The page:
Recently, although I can’t remember why, I was researching the famous Japanese author Yukio Mishima. Essentially isolated from the outside world as a child, the samurai-descendant was an incredibly prolific writer as an adult. He penned some 40 novels and numerous plays, essays, short stories, and even a musical.

Nevertheless, Mishima had a nationalist streak. He tried to serve in WWII but was considered too frail by recruiters. Undeterred, he began bodybuilding during the woebegone aftermath of the war, meanwhile developing a nationalist ideology. Feeling postwar Japan had lost its way, after gaining international literary success, he formed a paramilitary group aimed at returning Japan to its prewar glory.

Essentially, the author felt Japan’s WWII defeat subjugated the country and forced it to suppress its native character. Through his politics, he sought to reawaken the spirit of Japan. Mishima also sought an honorable death, the reason he hoped to join the military. He bemoaned a protracted death and openly lamented such a common fate.

On November 20th, 1970, Mishima and followers broke into the Japanese Self-defense Force headquarters in Tokyo. Hoping to restore the Emperor’s prominence, they apprehended the commander and attempted to incite a coup d'état. However, when Mishima addressed the troops he hoped to convert, they openly mocked him. After the failed revolt, the author committed seppuku and was decapitated by a follower per tradition.

Before his death, Mishima expounded his philosophy in an interview (English subtitles available, push the cc button if not displayed):

Nationalists in Japan

Did Mishima's suicide serve a greater purpose, or was it just the dramatic end of a tortured artist? Debate exists surrounding his reasons, but I would imagine modern-day nationalists have no trouble understanding his motives.

In metropolitan areas, Japanese residents are accustomed to the cacophony of right-wing activists. These isolationists blare the Japanese national anthem, interspersed among propaganda, from loudspeakers tuned to excessive decibels. Most often seen in Tokyo, they are impossible to ignore while within earshot. Donning anachronistic military uniforms, these political groups often cross urban areas “on raids” en route to demonstrate outside foreign embassies.

For the uninitiated, here’s a brief glimpse:

Although the whole hoorah is largely orchestrated and benign, it’s certainly makes for a lot of commotion. For anyone interested, Langley Esquire provides a great overview in English of 右翼団体 uyoku dantai, right-wing groups, on their YouTube channel:

The Japanese Alt-right Agenda

According to Langley Esquire, the Japanese alt-right espouses historical revisionism. They underplay the oft-cited “atrocities” committed by Japan in the 1930s and 40s and seek to revise existing accounts of their country’s history. As Langley Esquire Senior Advisor Michael Cucek purports, elected members of uyoku-dantai are quick to alter history textbooks, and some supporters have been known to harass journalists and intimidate online dissidents.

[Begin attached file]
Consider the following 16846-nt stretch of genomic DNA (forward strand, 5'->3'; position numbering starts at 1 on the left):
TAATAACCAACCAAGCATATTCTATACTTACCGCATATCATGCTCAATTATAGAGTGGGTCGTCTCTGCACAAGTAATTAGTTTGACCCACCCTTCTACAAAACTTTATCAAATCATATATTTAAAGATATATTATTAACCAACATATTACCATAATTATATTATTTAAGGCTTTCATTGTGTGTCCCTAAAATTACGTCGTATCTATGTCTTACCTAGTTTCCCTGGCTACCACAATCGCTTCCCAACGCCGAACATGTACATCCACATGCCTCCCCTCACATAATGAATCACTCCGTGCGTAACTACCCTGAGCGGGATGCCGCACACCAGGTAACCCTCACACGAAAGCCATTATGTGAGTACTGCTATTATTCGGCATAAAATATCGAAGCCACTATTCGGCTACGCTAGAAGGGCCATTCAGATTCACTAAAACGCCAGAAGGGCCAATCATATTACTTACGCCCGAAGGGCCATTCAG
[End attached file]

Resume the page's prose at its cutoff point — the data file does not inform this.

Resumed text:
The Japan First Party, 日本第一党, Nippon Dai-ichi Tō, is one such group with traction in recent years. The political group was formed by civil servant turned activist Makoto Sakurai. Sakurai originally led the 在日特権を許さない市民の会 zainichi tokken o yurusunai shimin no kai (Association of citizens against the special privileges of foreigners) party which espoused extreme anti-Korean views. After the party was branded a xenophobic hate group, Sakurai formed The Japan First Party.

However, the alt-right group seems to maintain many of the same ultra-nationalist policy positions. Claiming some 2000 members, the group supports a hard line agenda. According to their website, some key policies include:

  • Redrafting the Japanese Constitution and reinstating the Emperor as head of state
  • >Reinstating the military
  • Reasserting dominion over disputed islands
  • Abolishing the Japan-Korea comfort women agreement
  • Restricting immigration policies and reviewing foreign nationals access to welfare benefits
  • Severe restrictions of the political activities of foreign organizations and foreign nationals
  • Abolishing the consumption tax and creating a progressive income tax
  • Making teaching the national anthem mandatory

It seems the group has had limited political success. Currently there are no members in any elected office.

That being said, the group has referenced support from Tokyo mayor Yuriko Koike, who was apparently a guest speaker at the group's event (although she has claims she doesn't recall the event). While Japan and the international community continue to face uncertain times, it would not be surprising to see such nationalist groups further assert their agendas.


By - Luke Mahoney.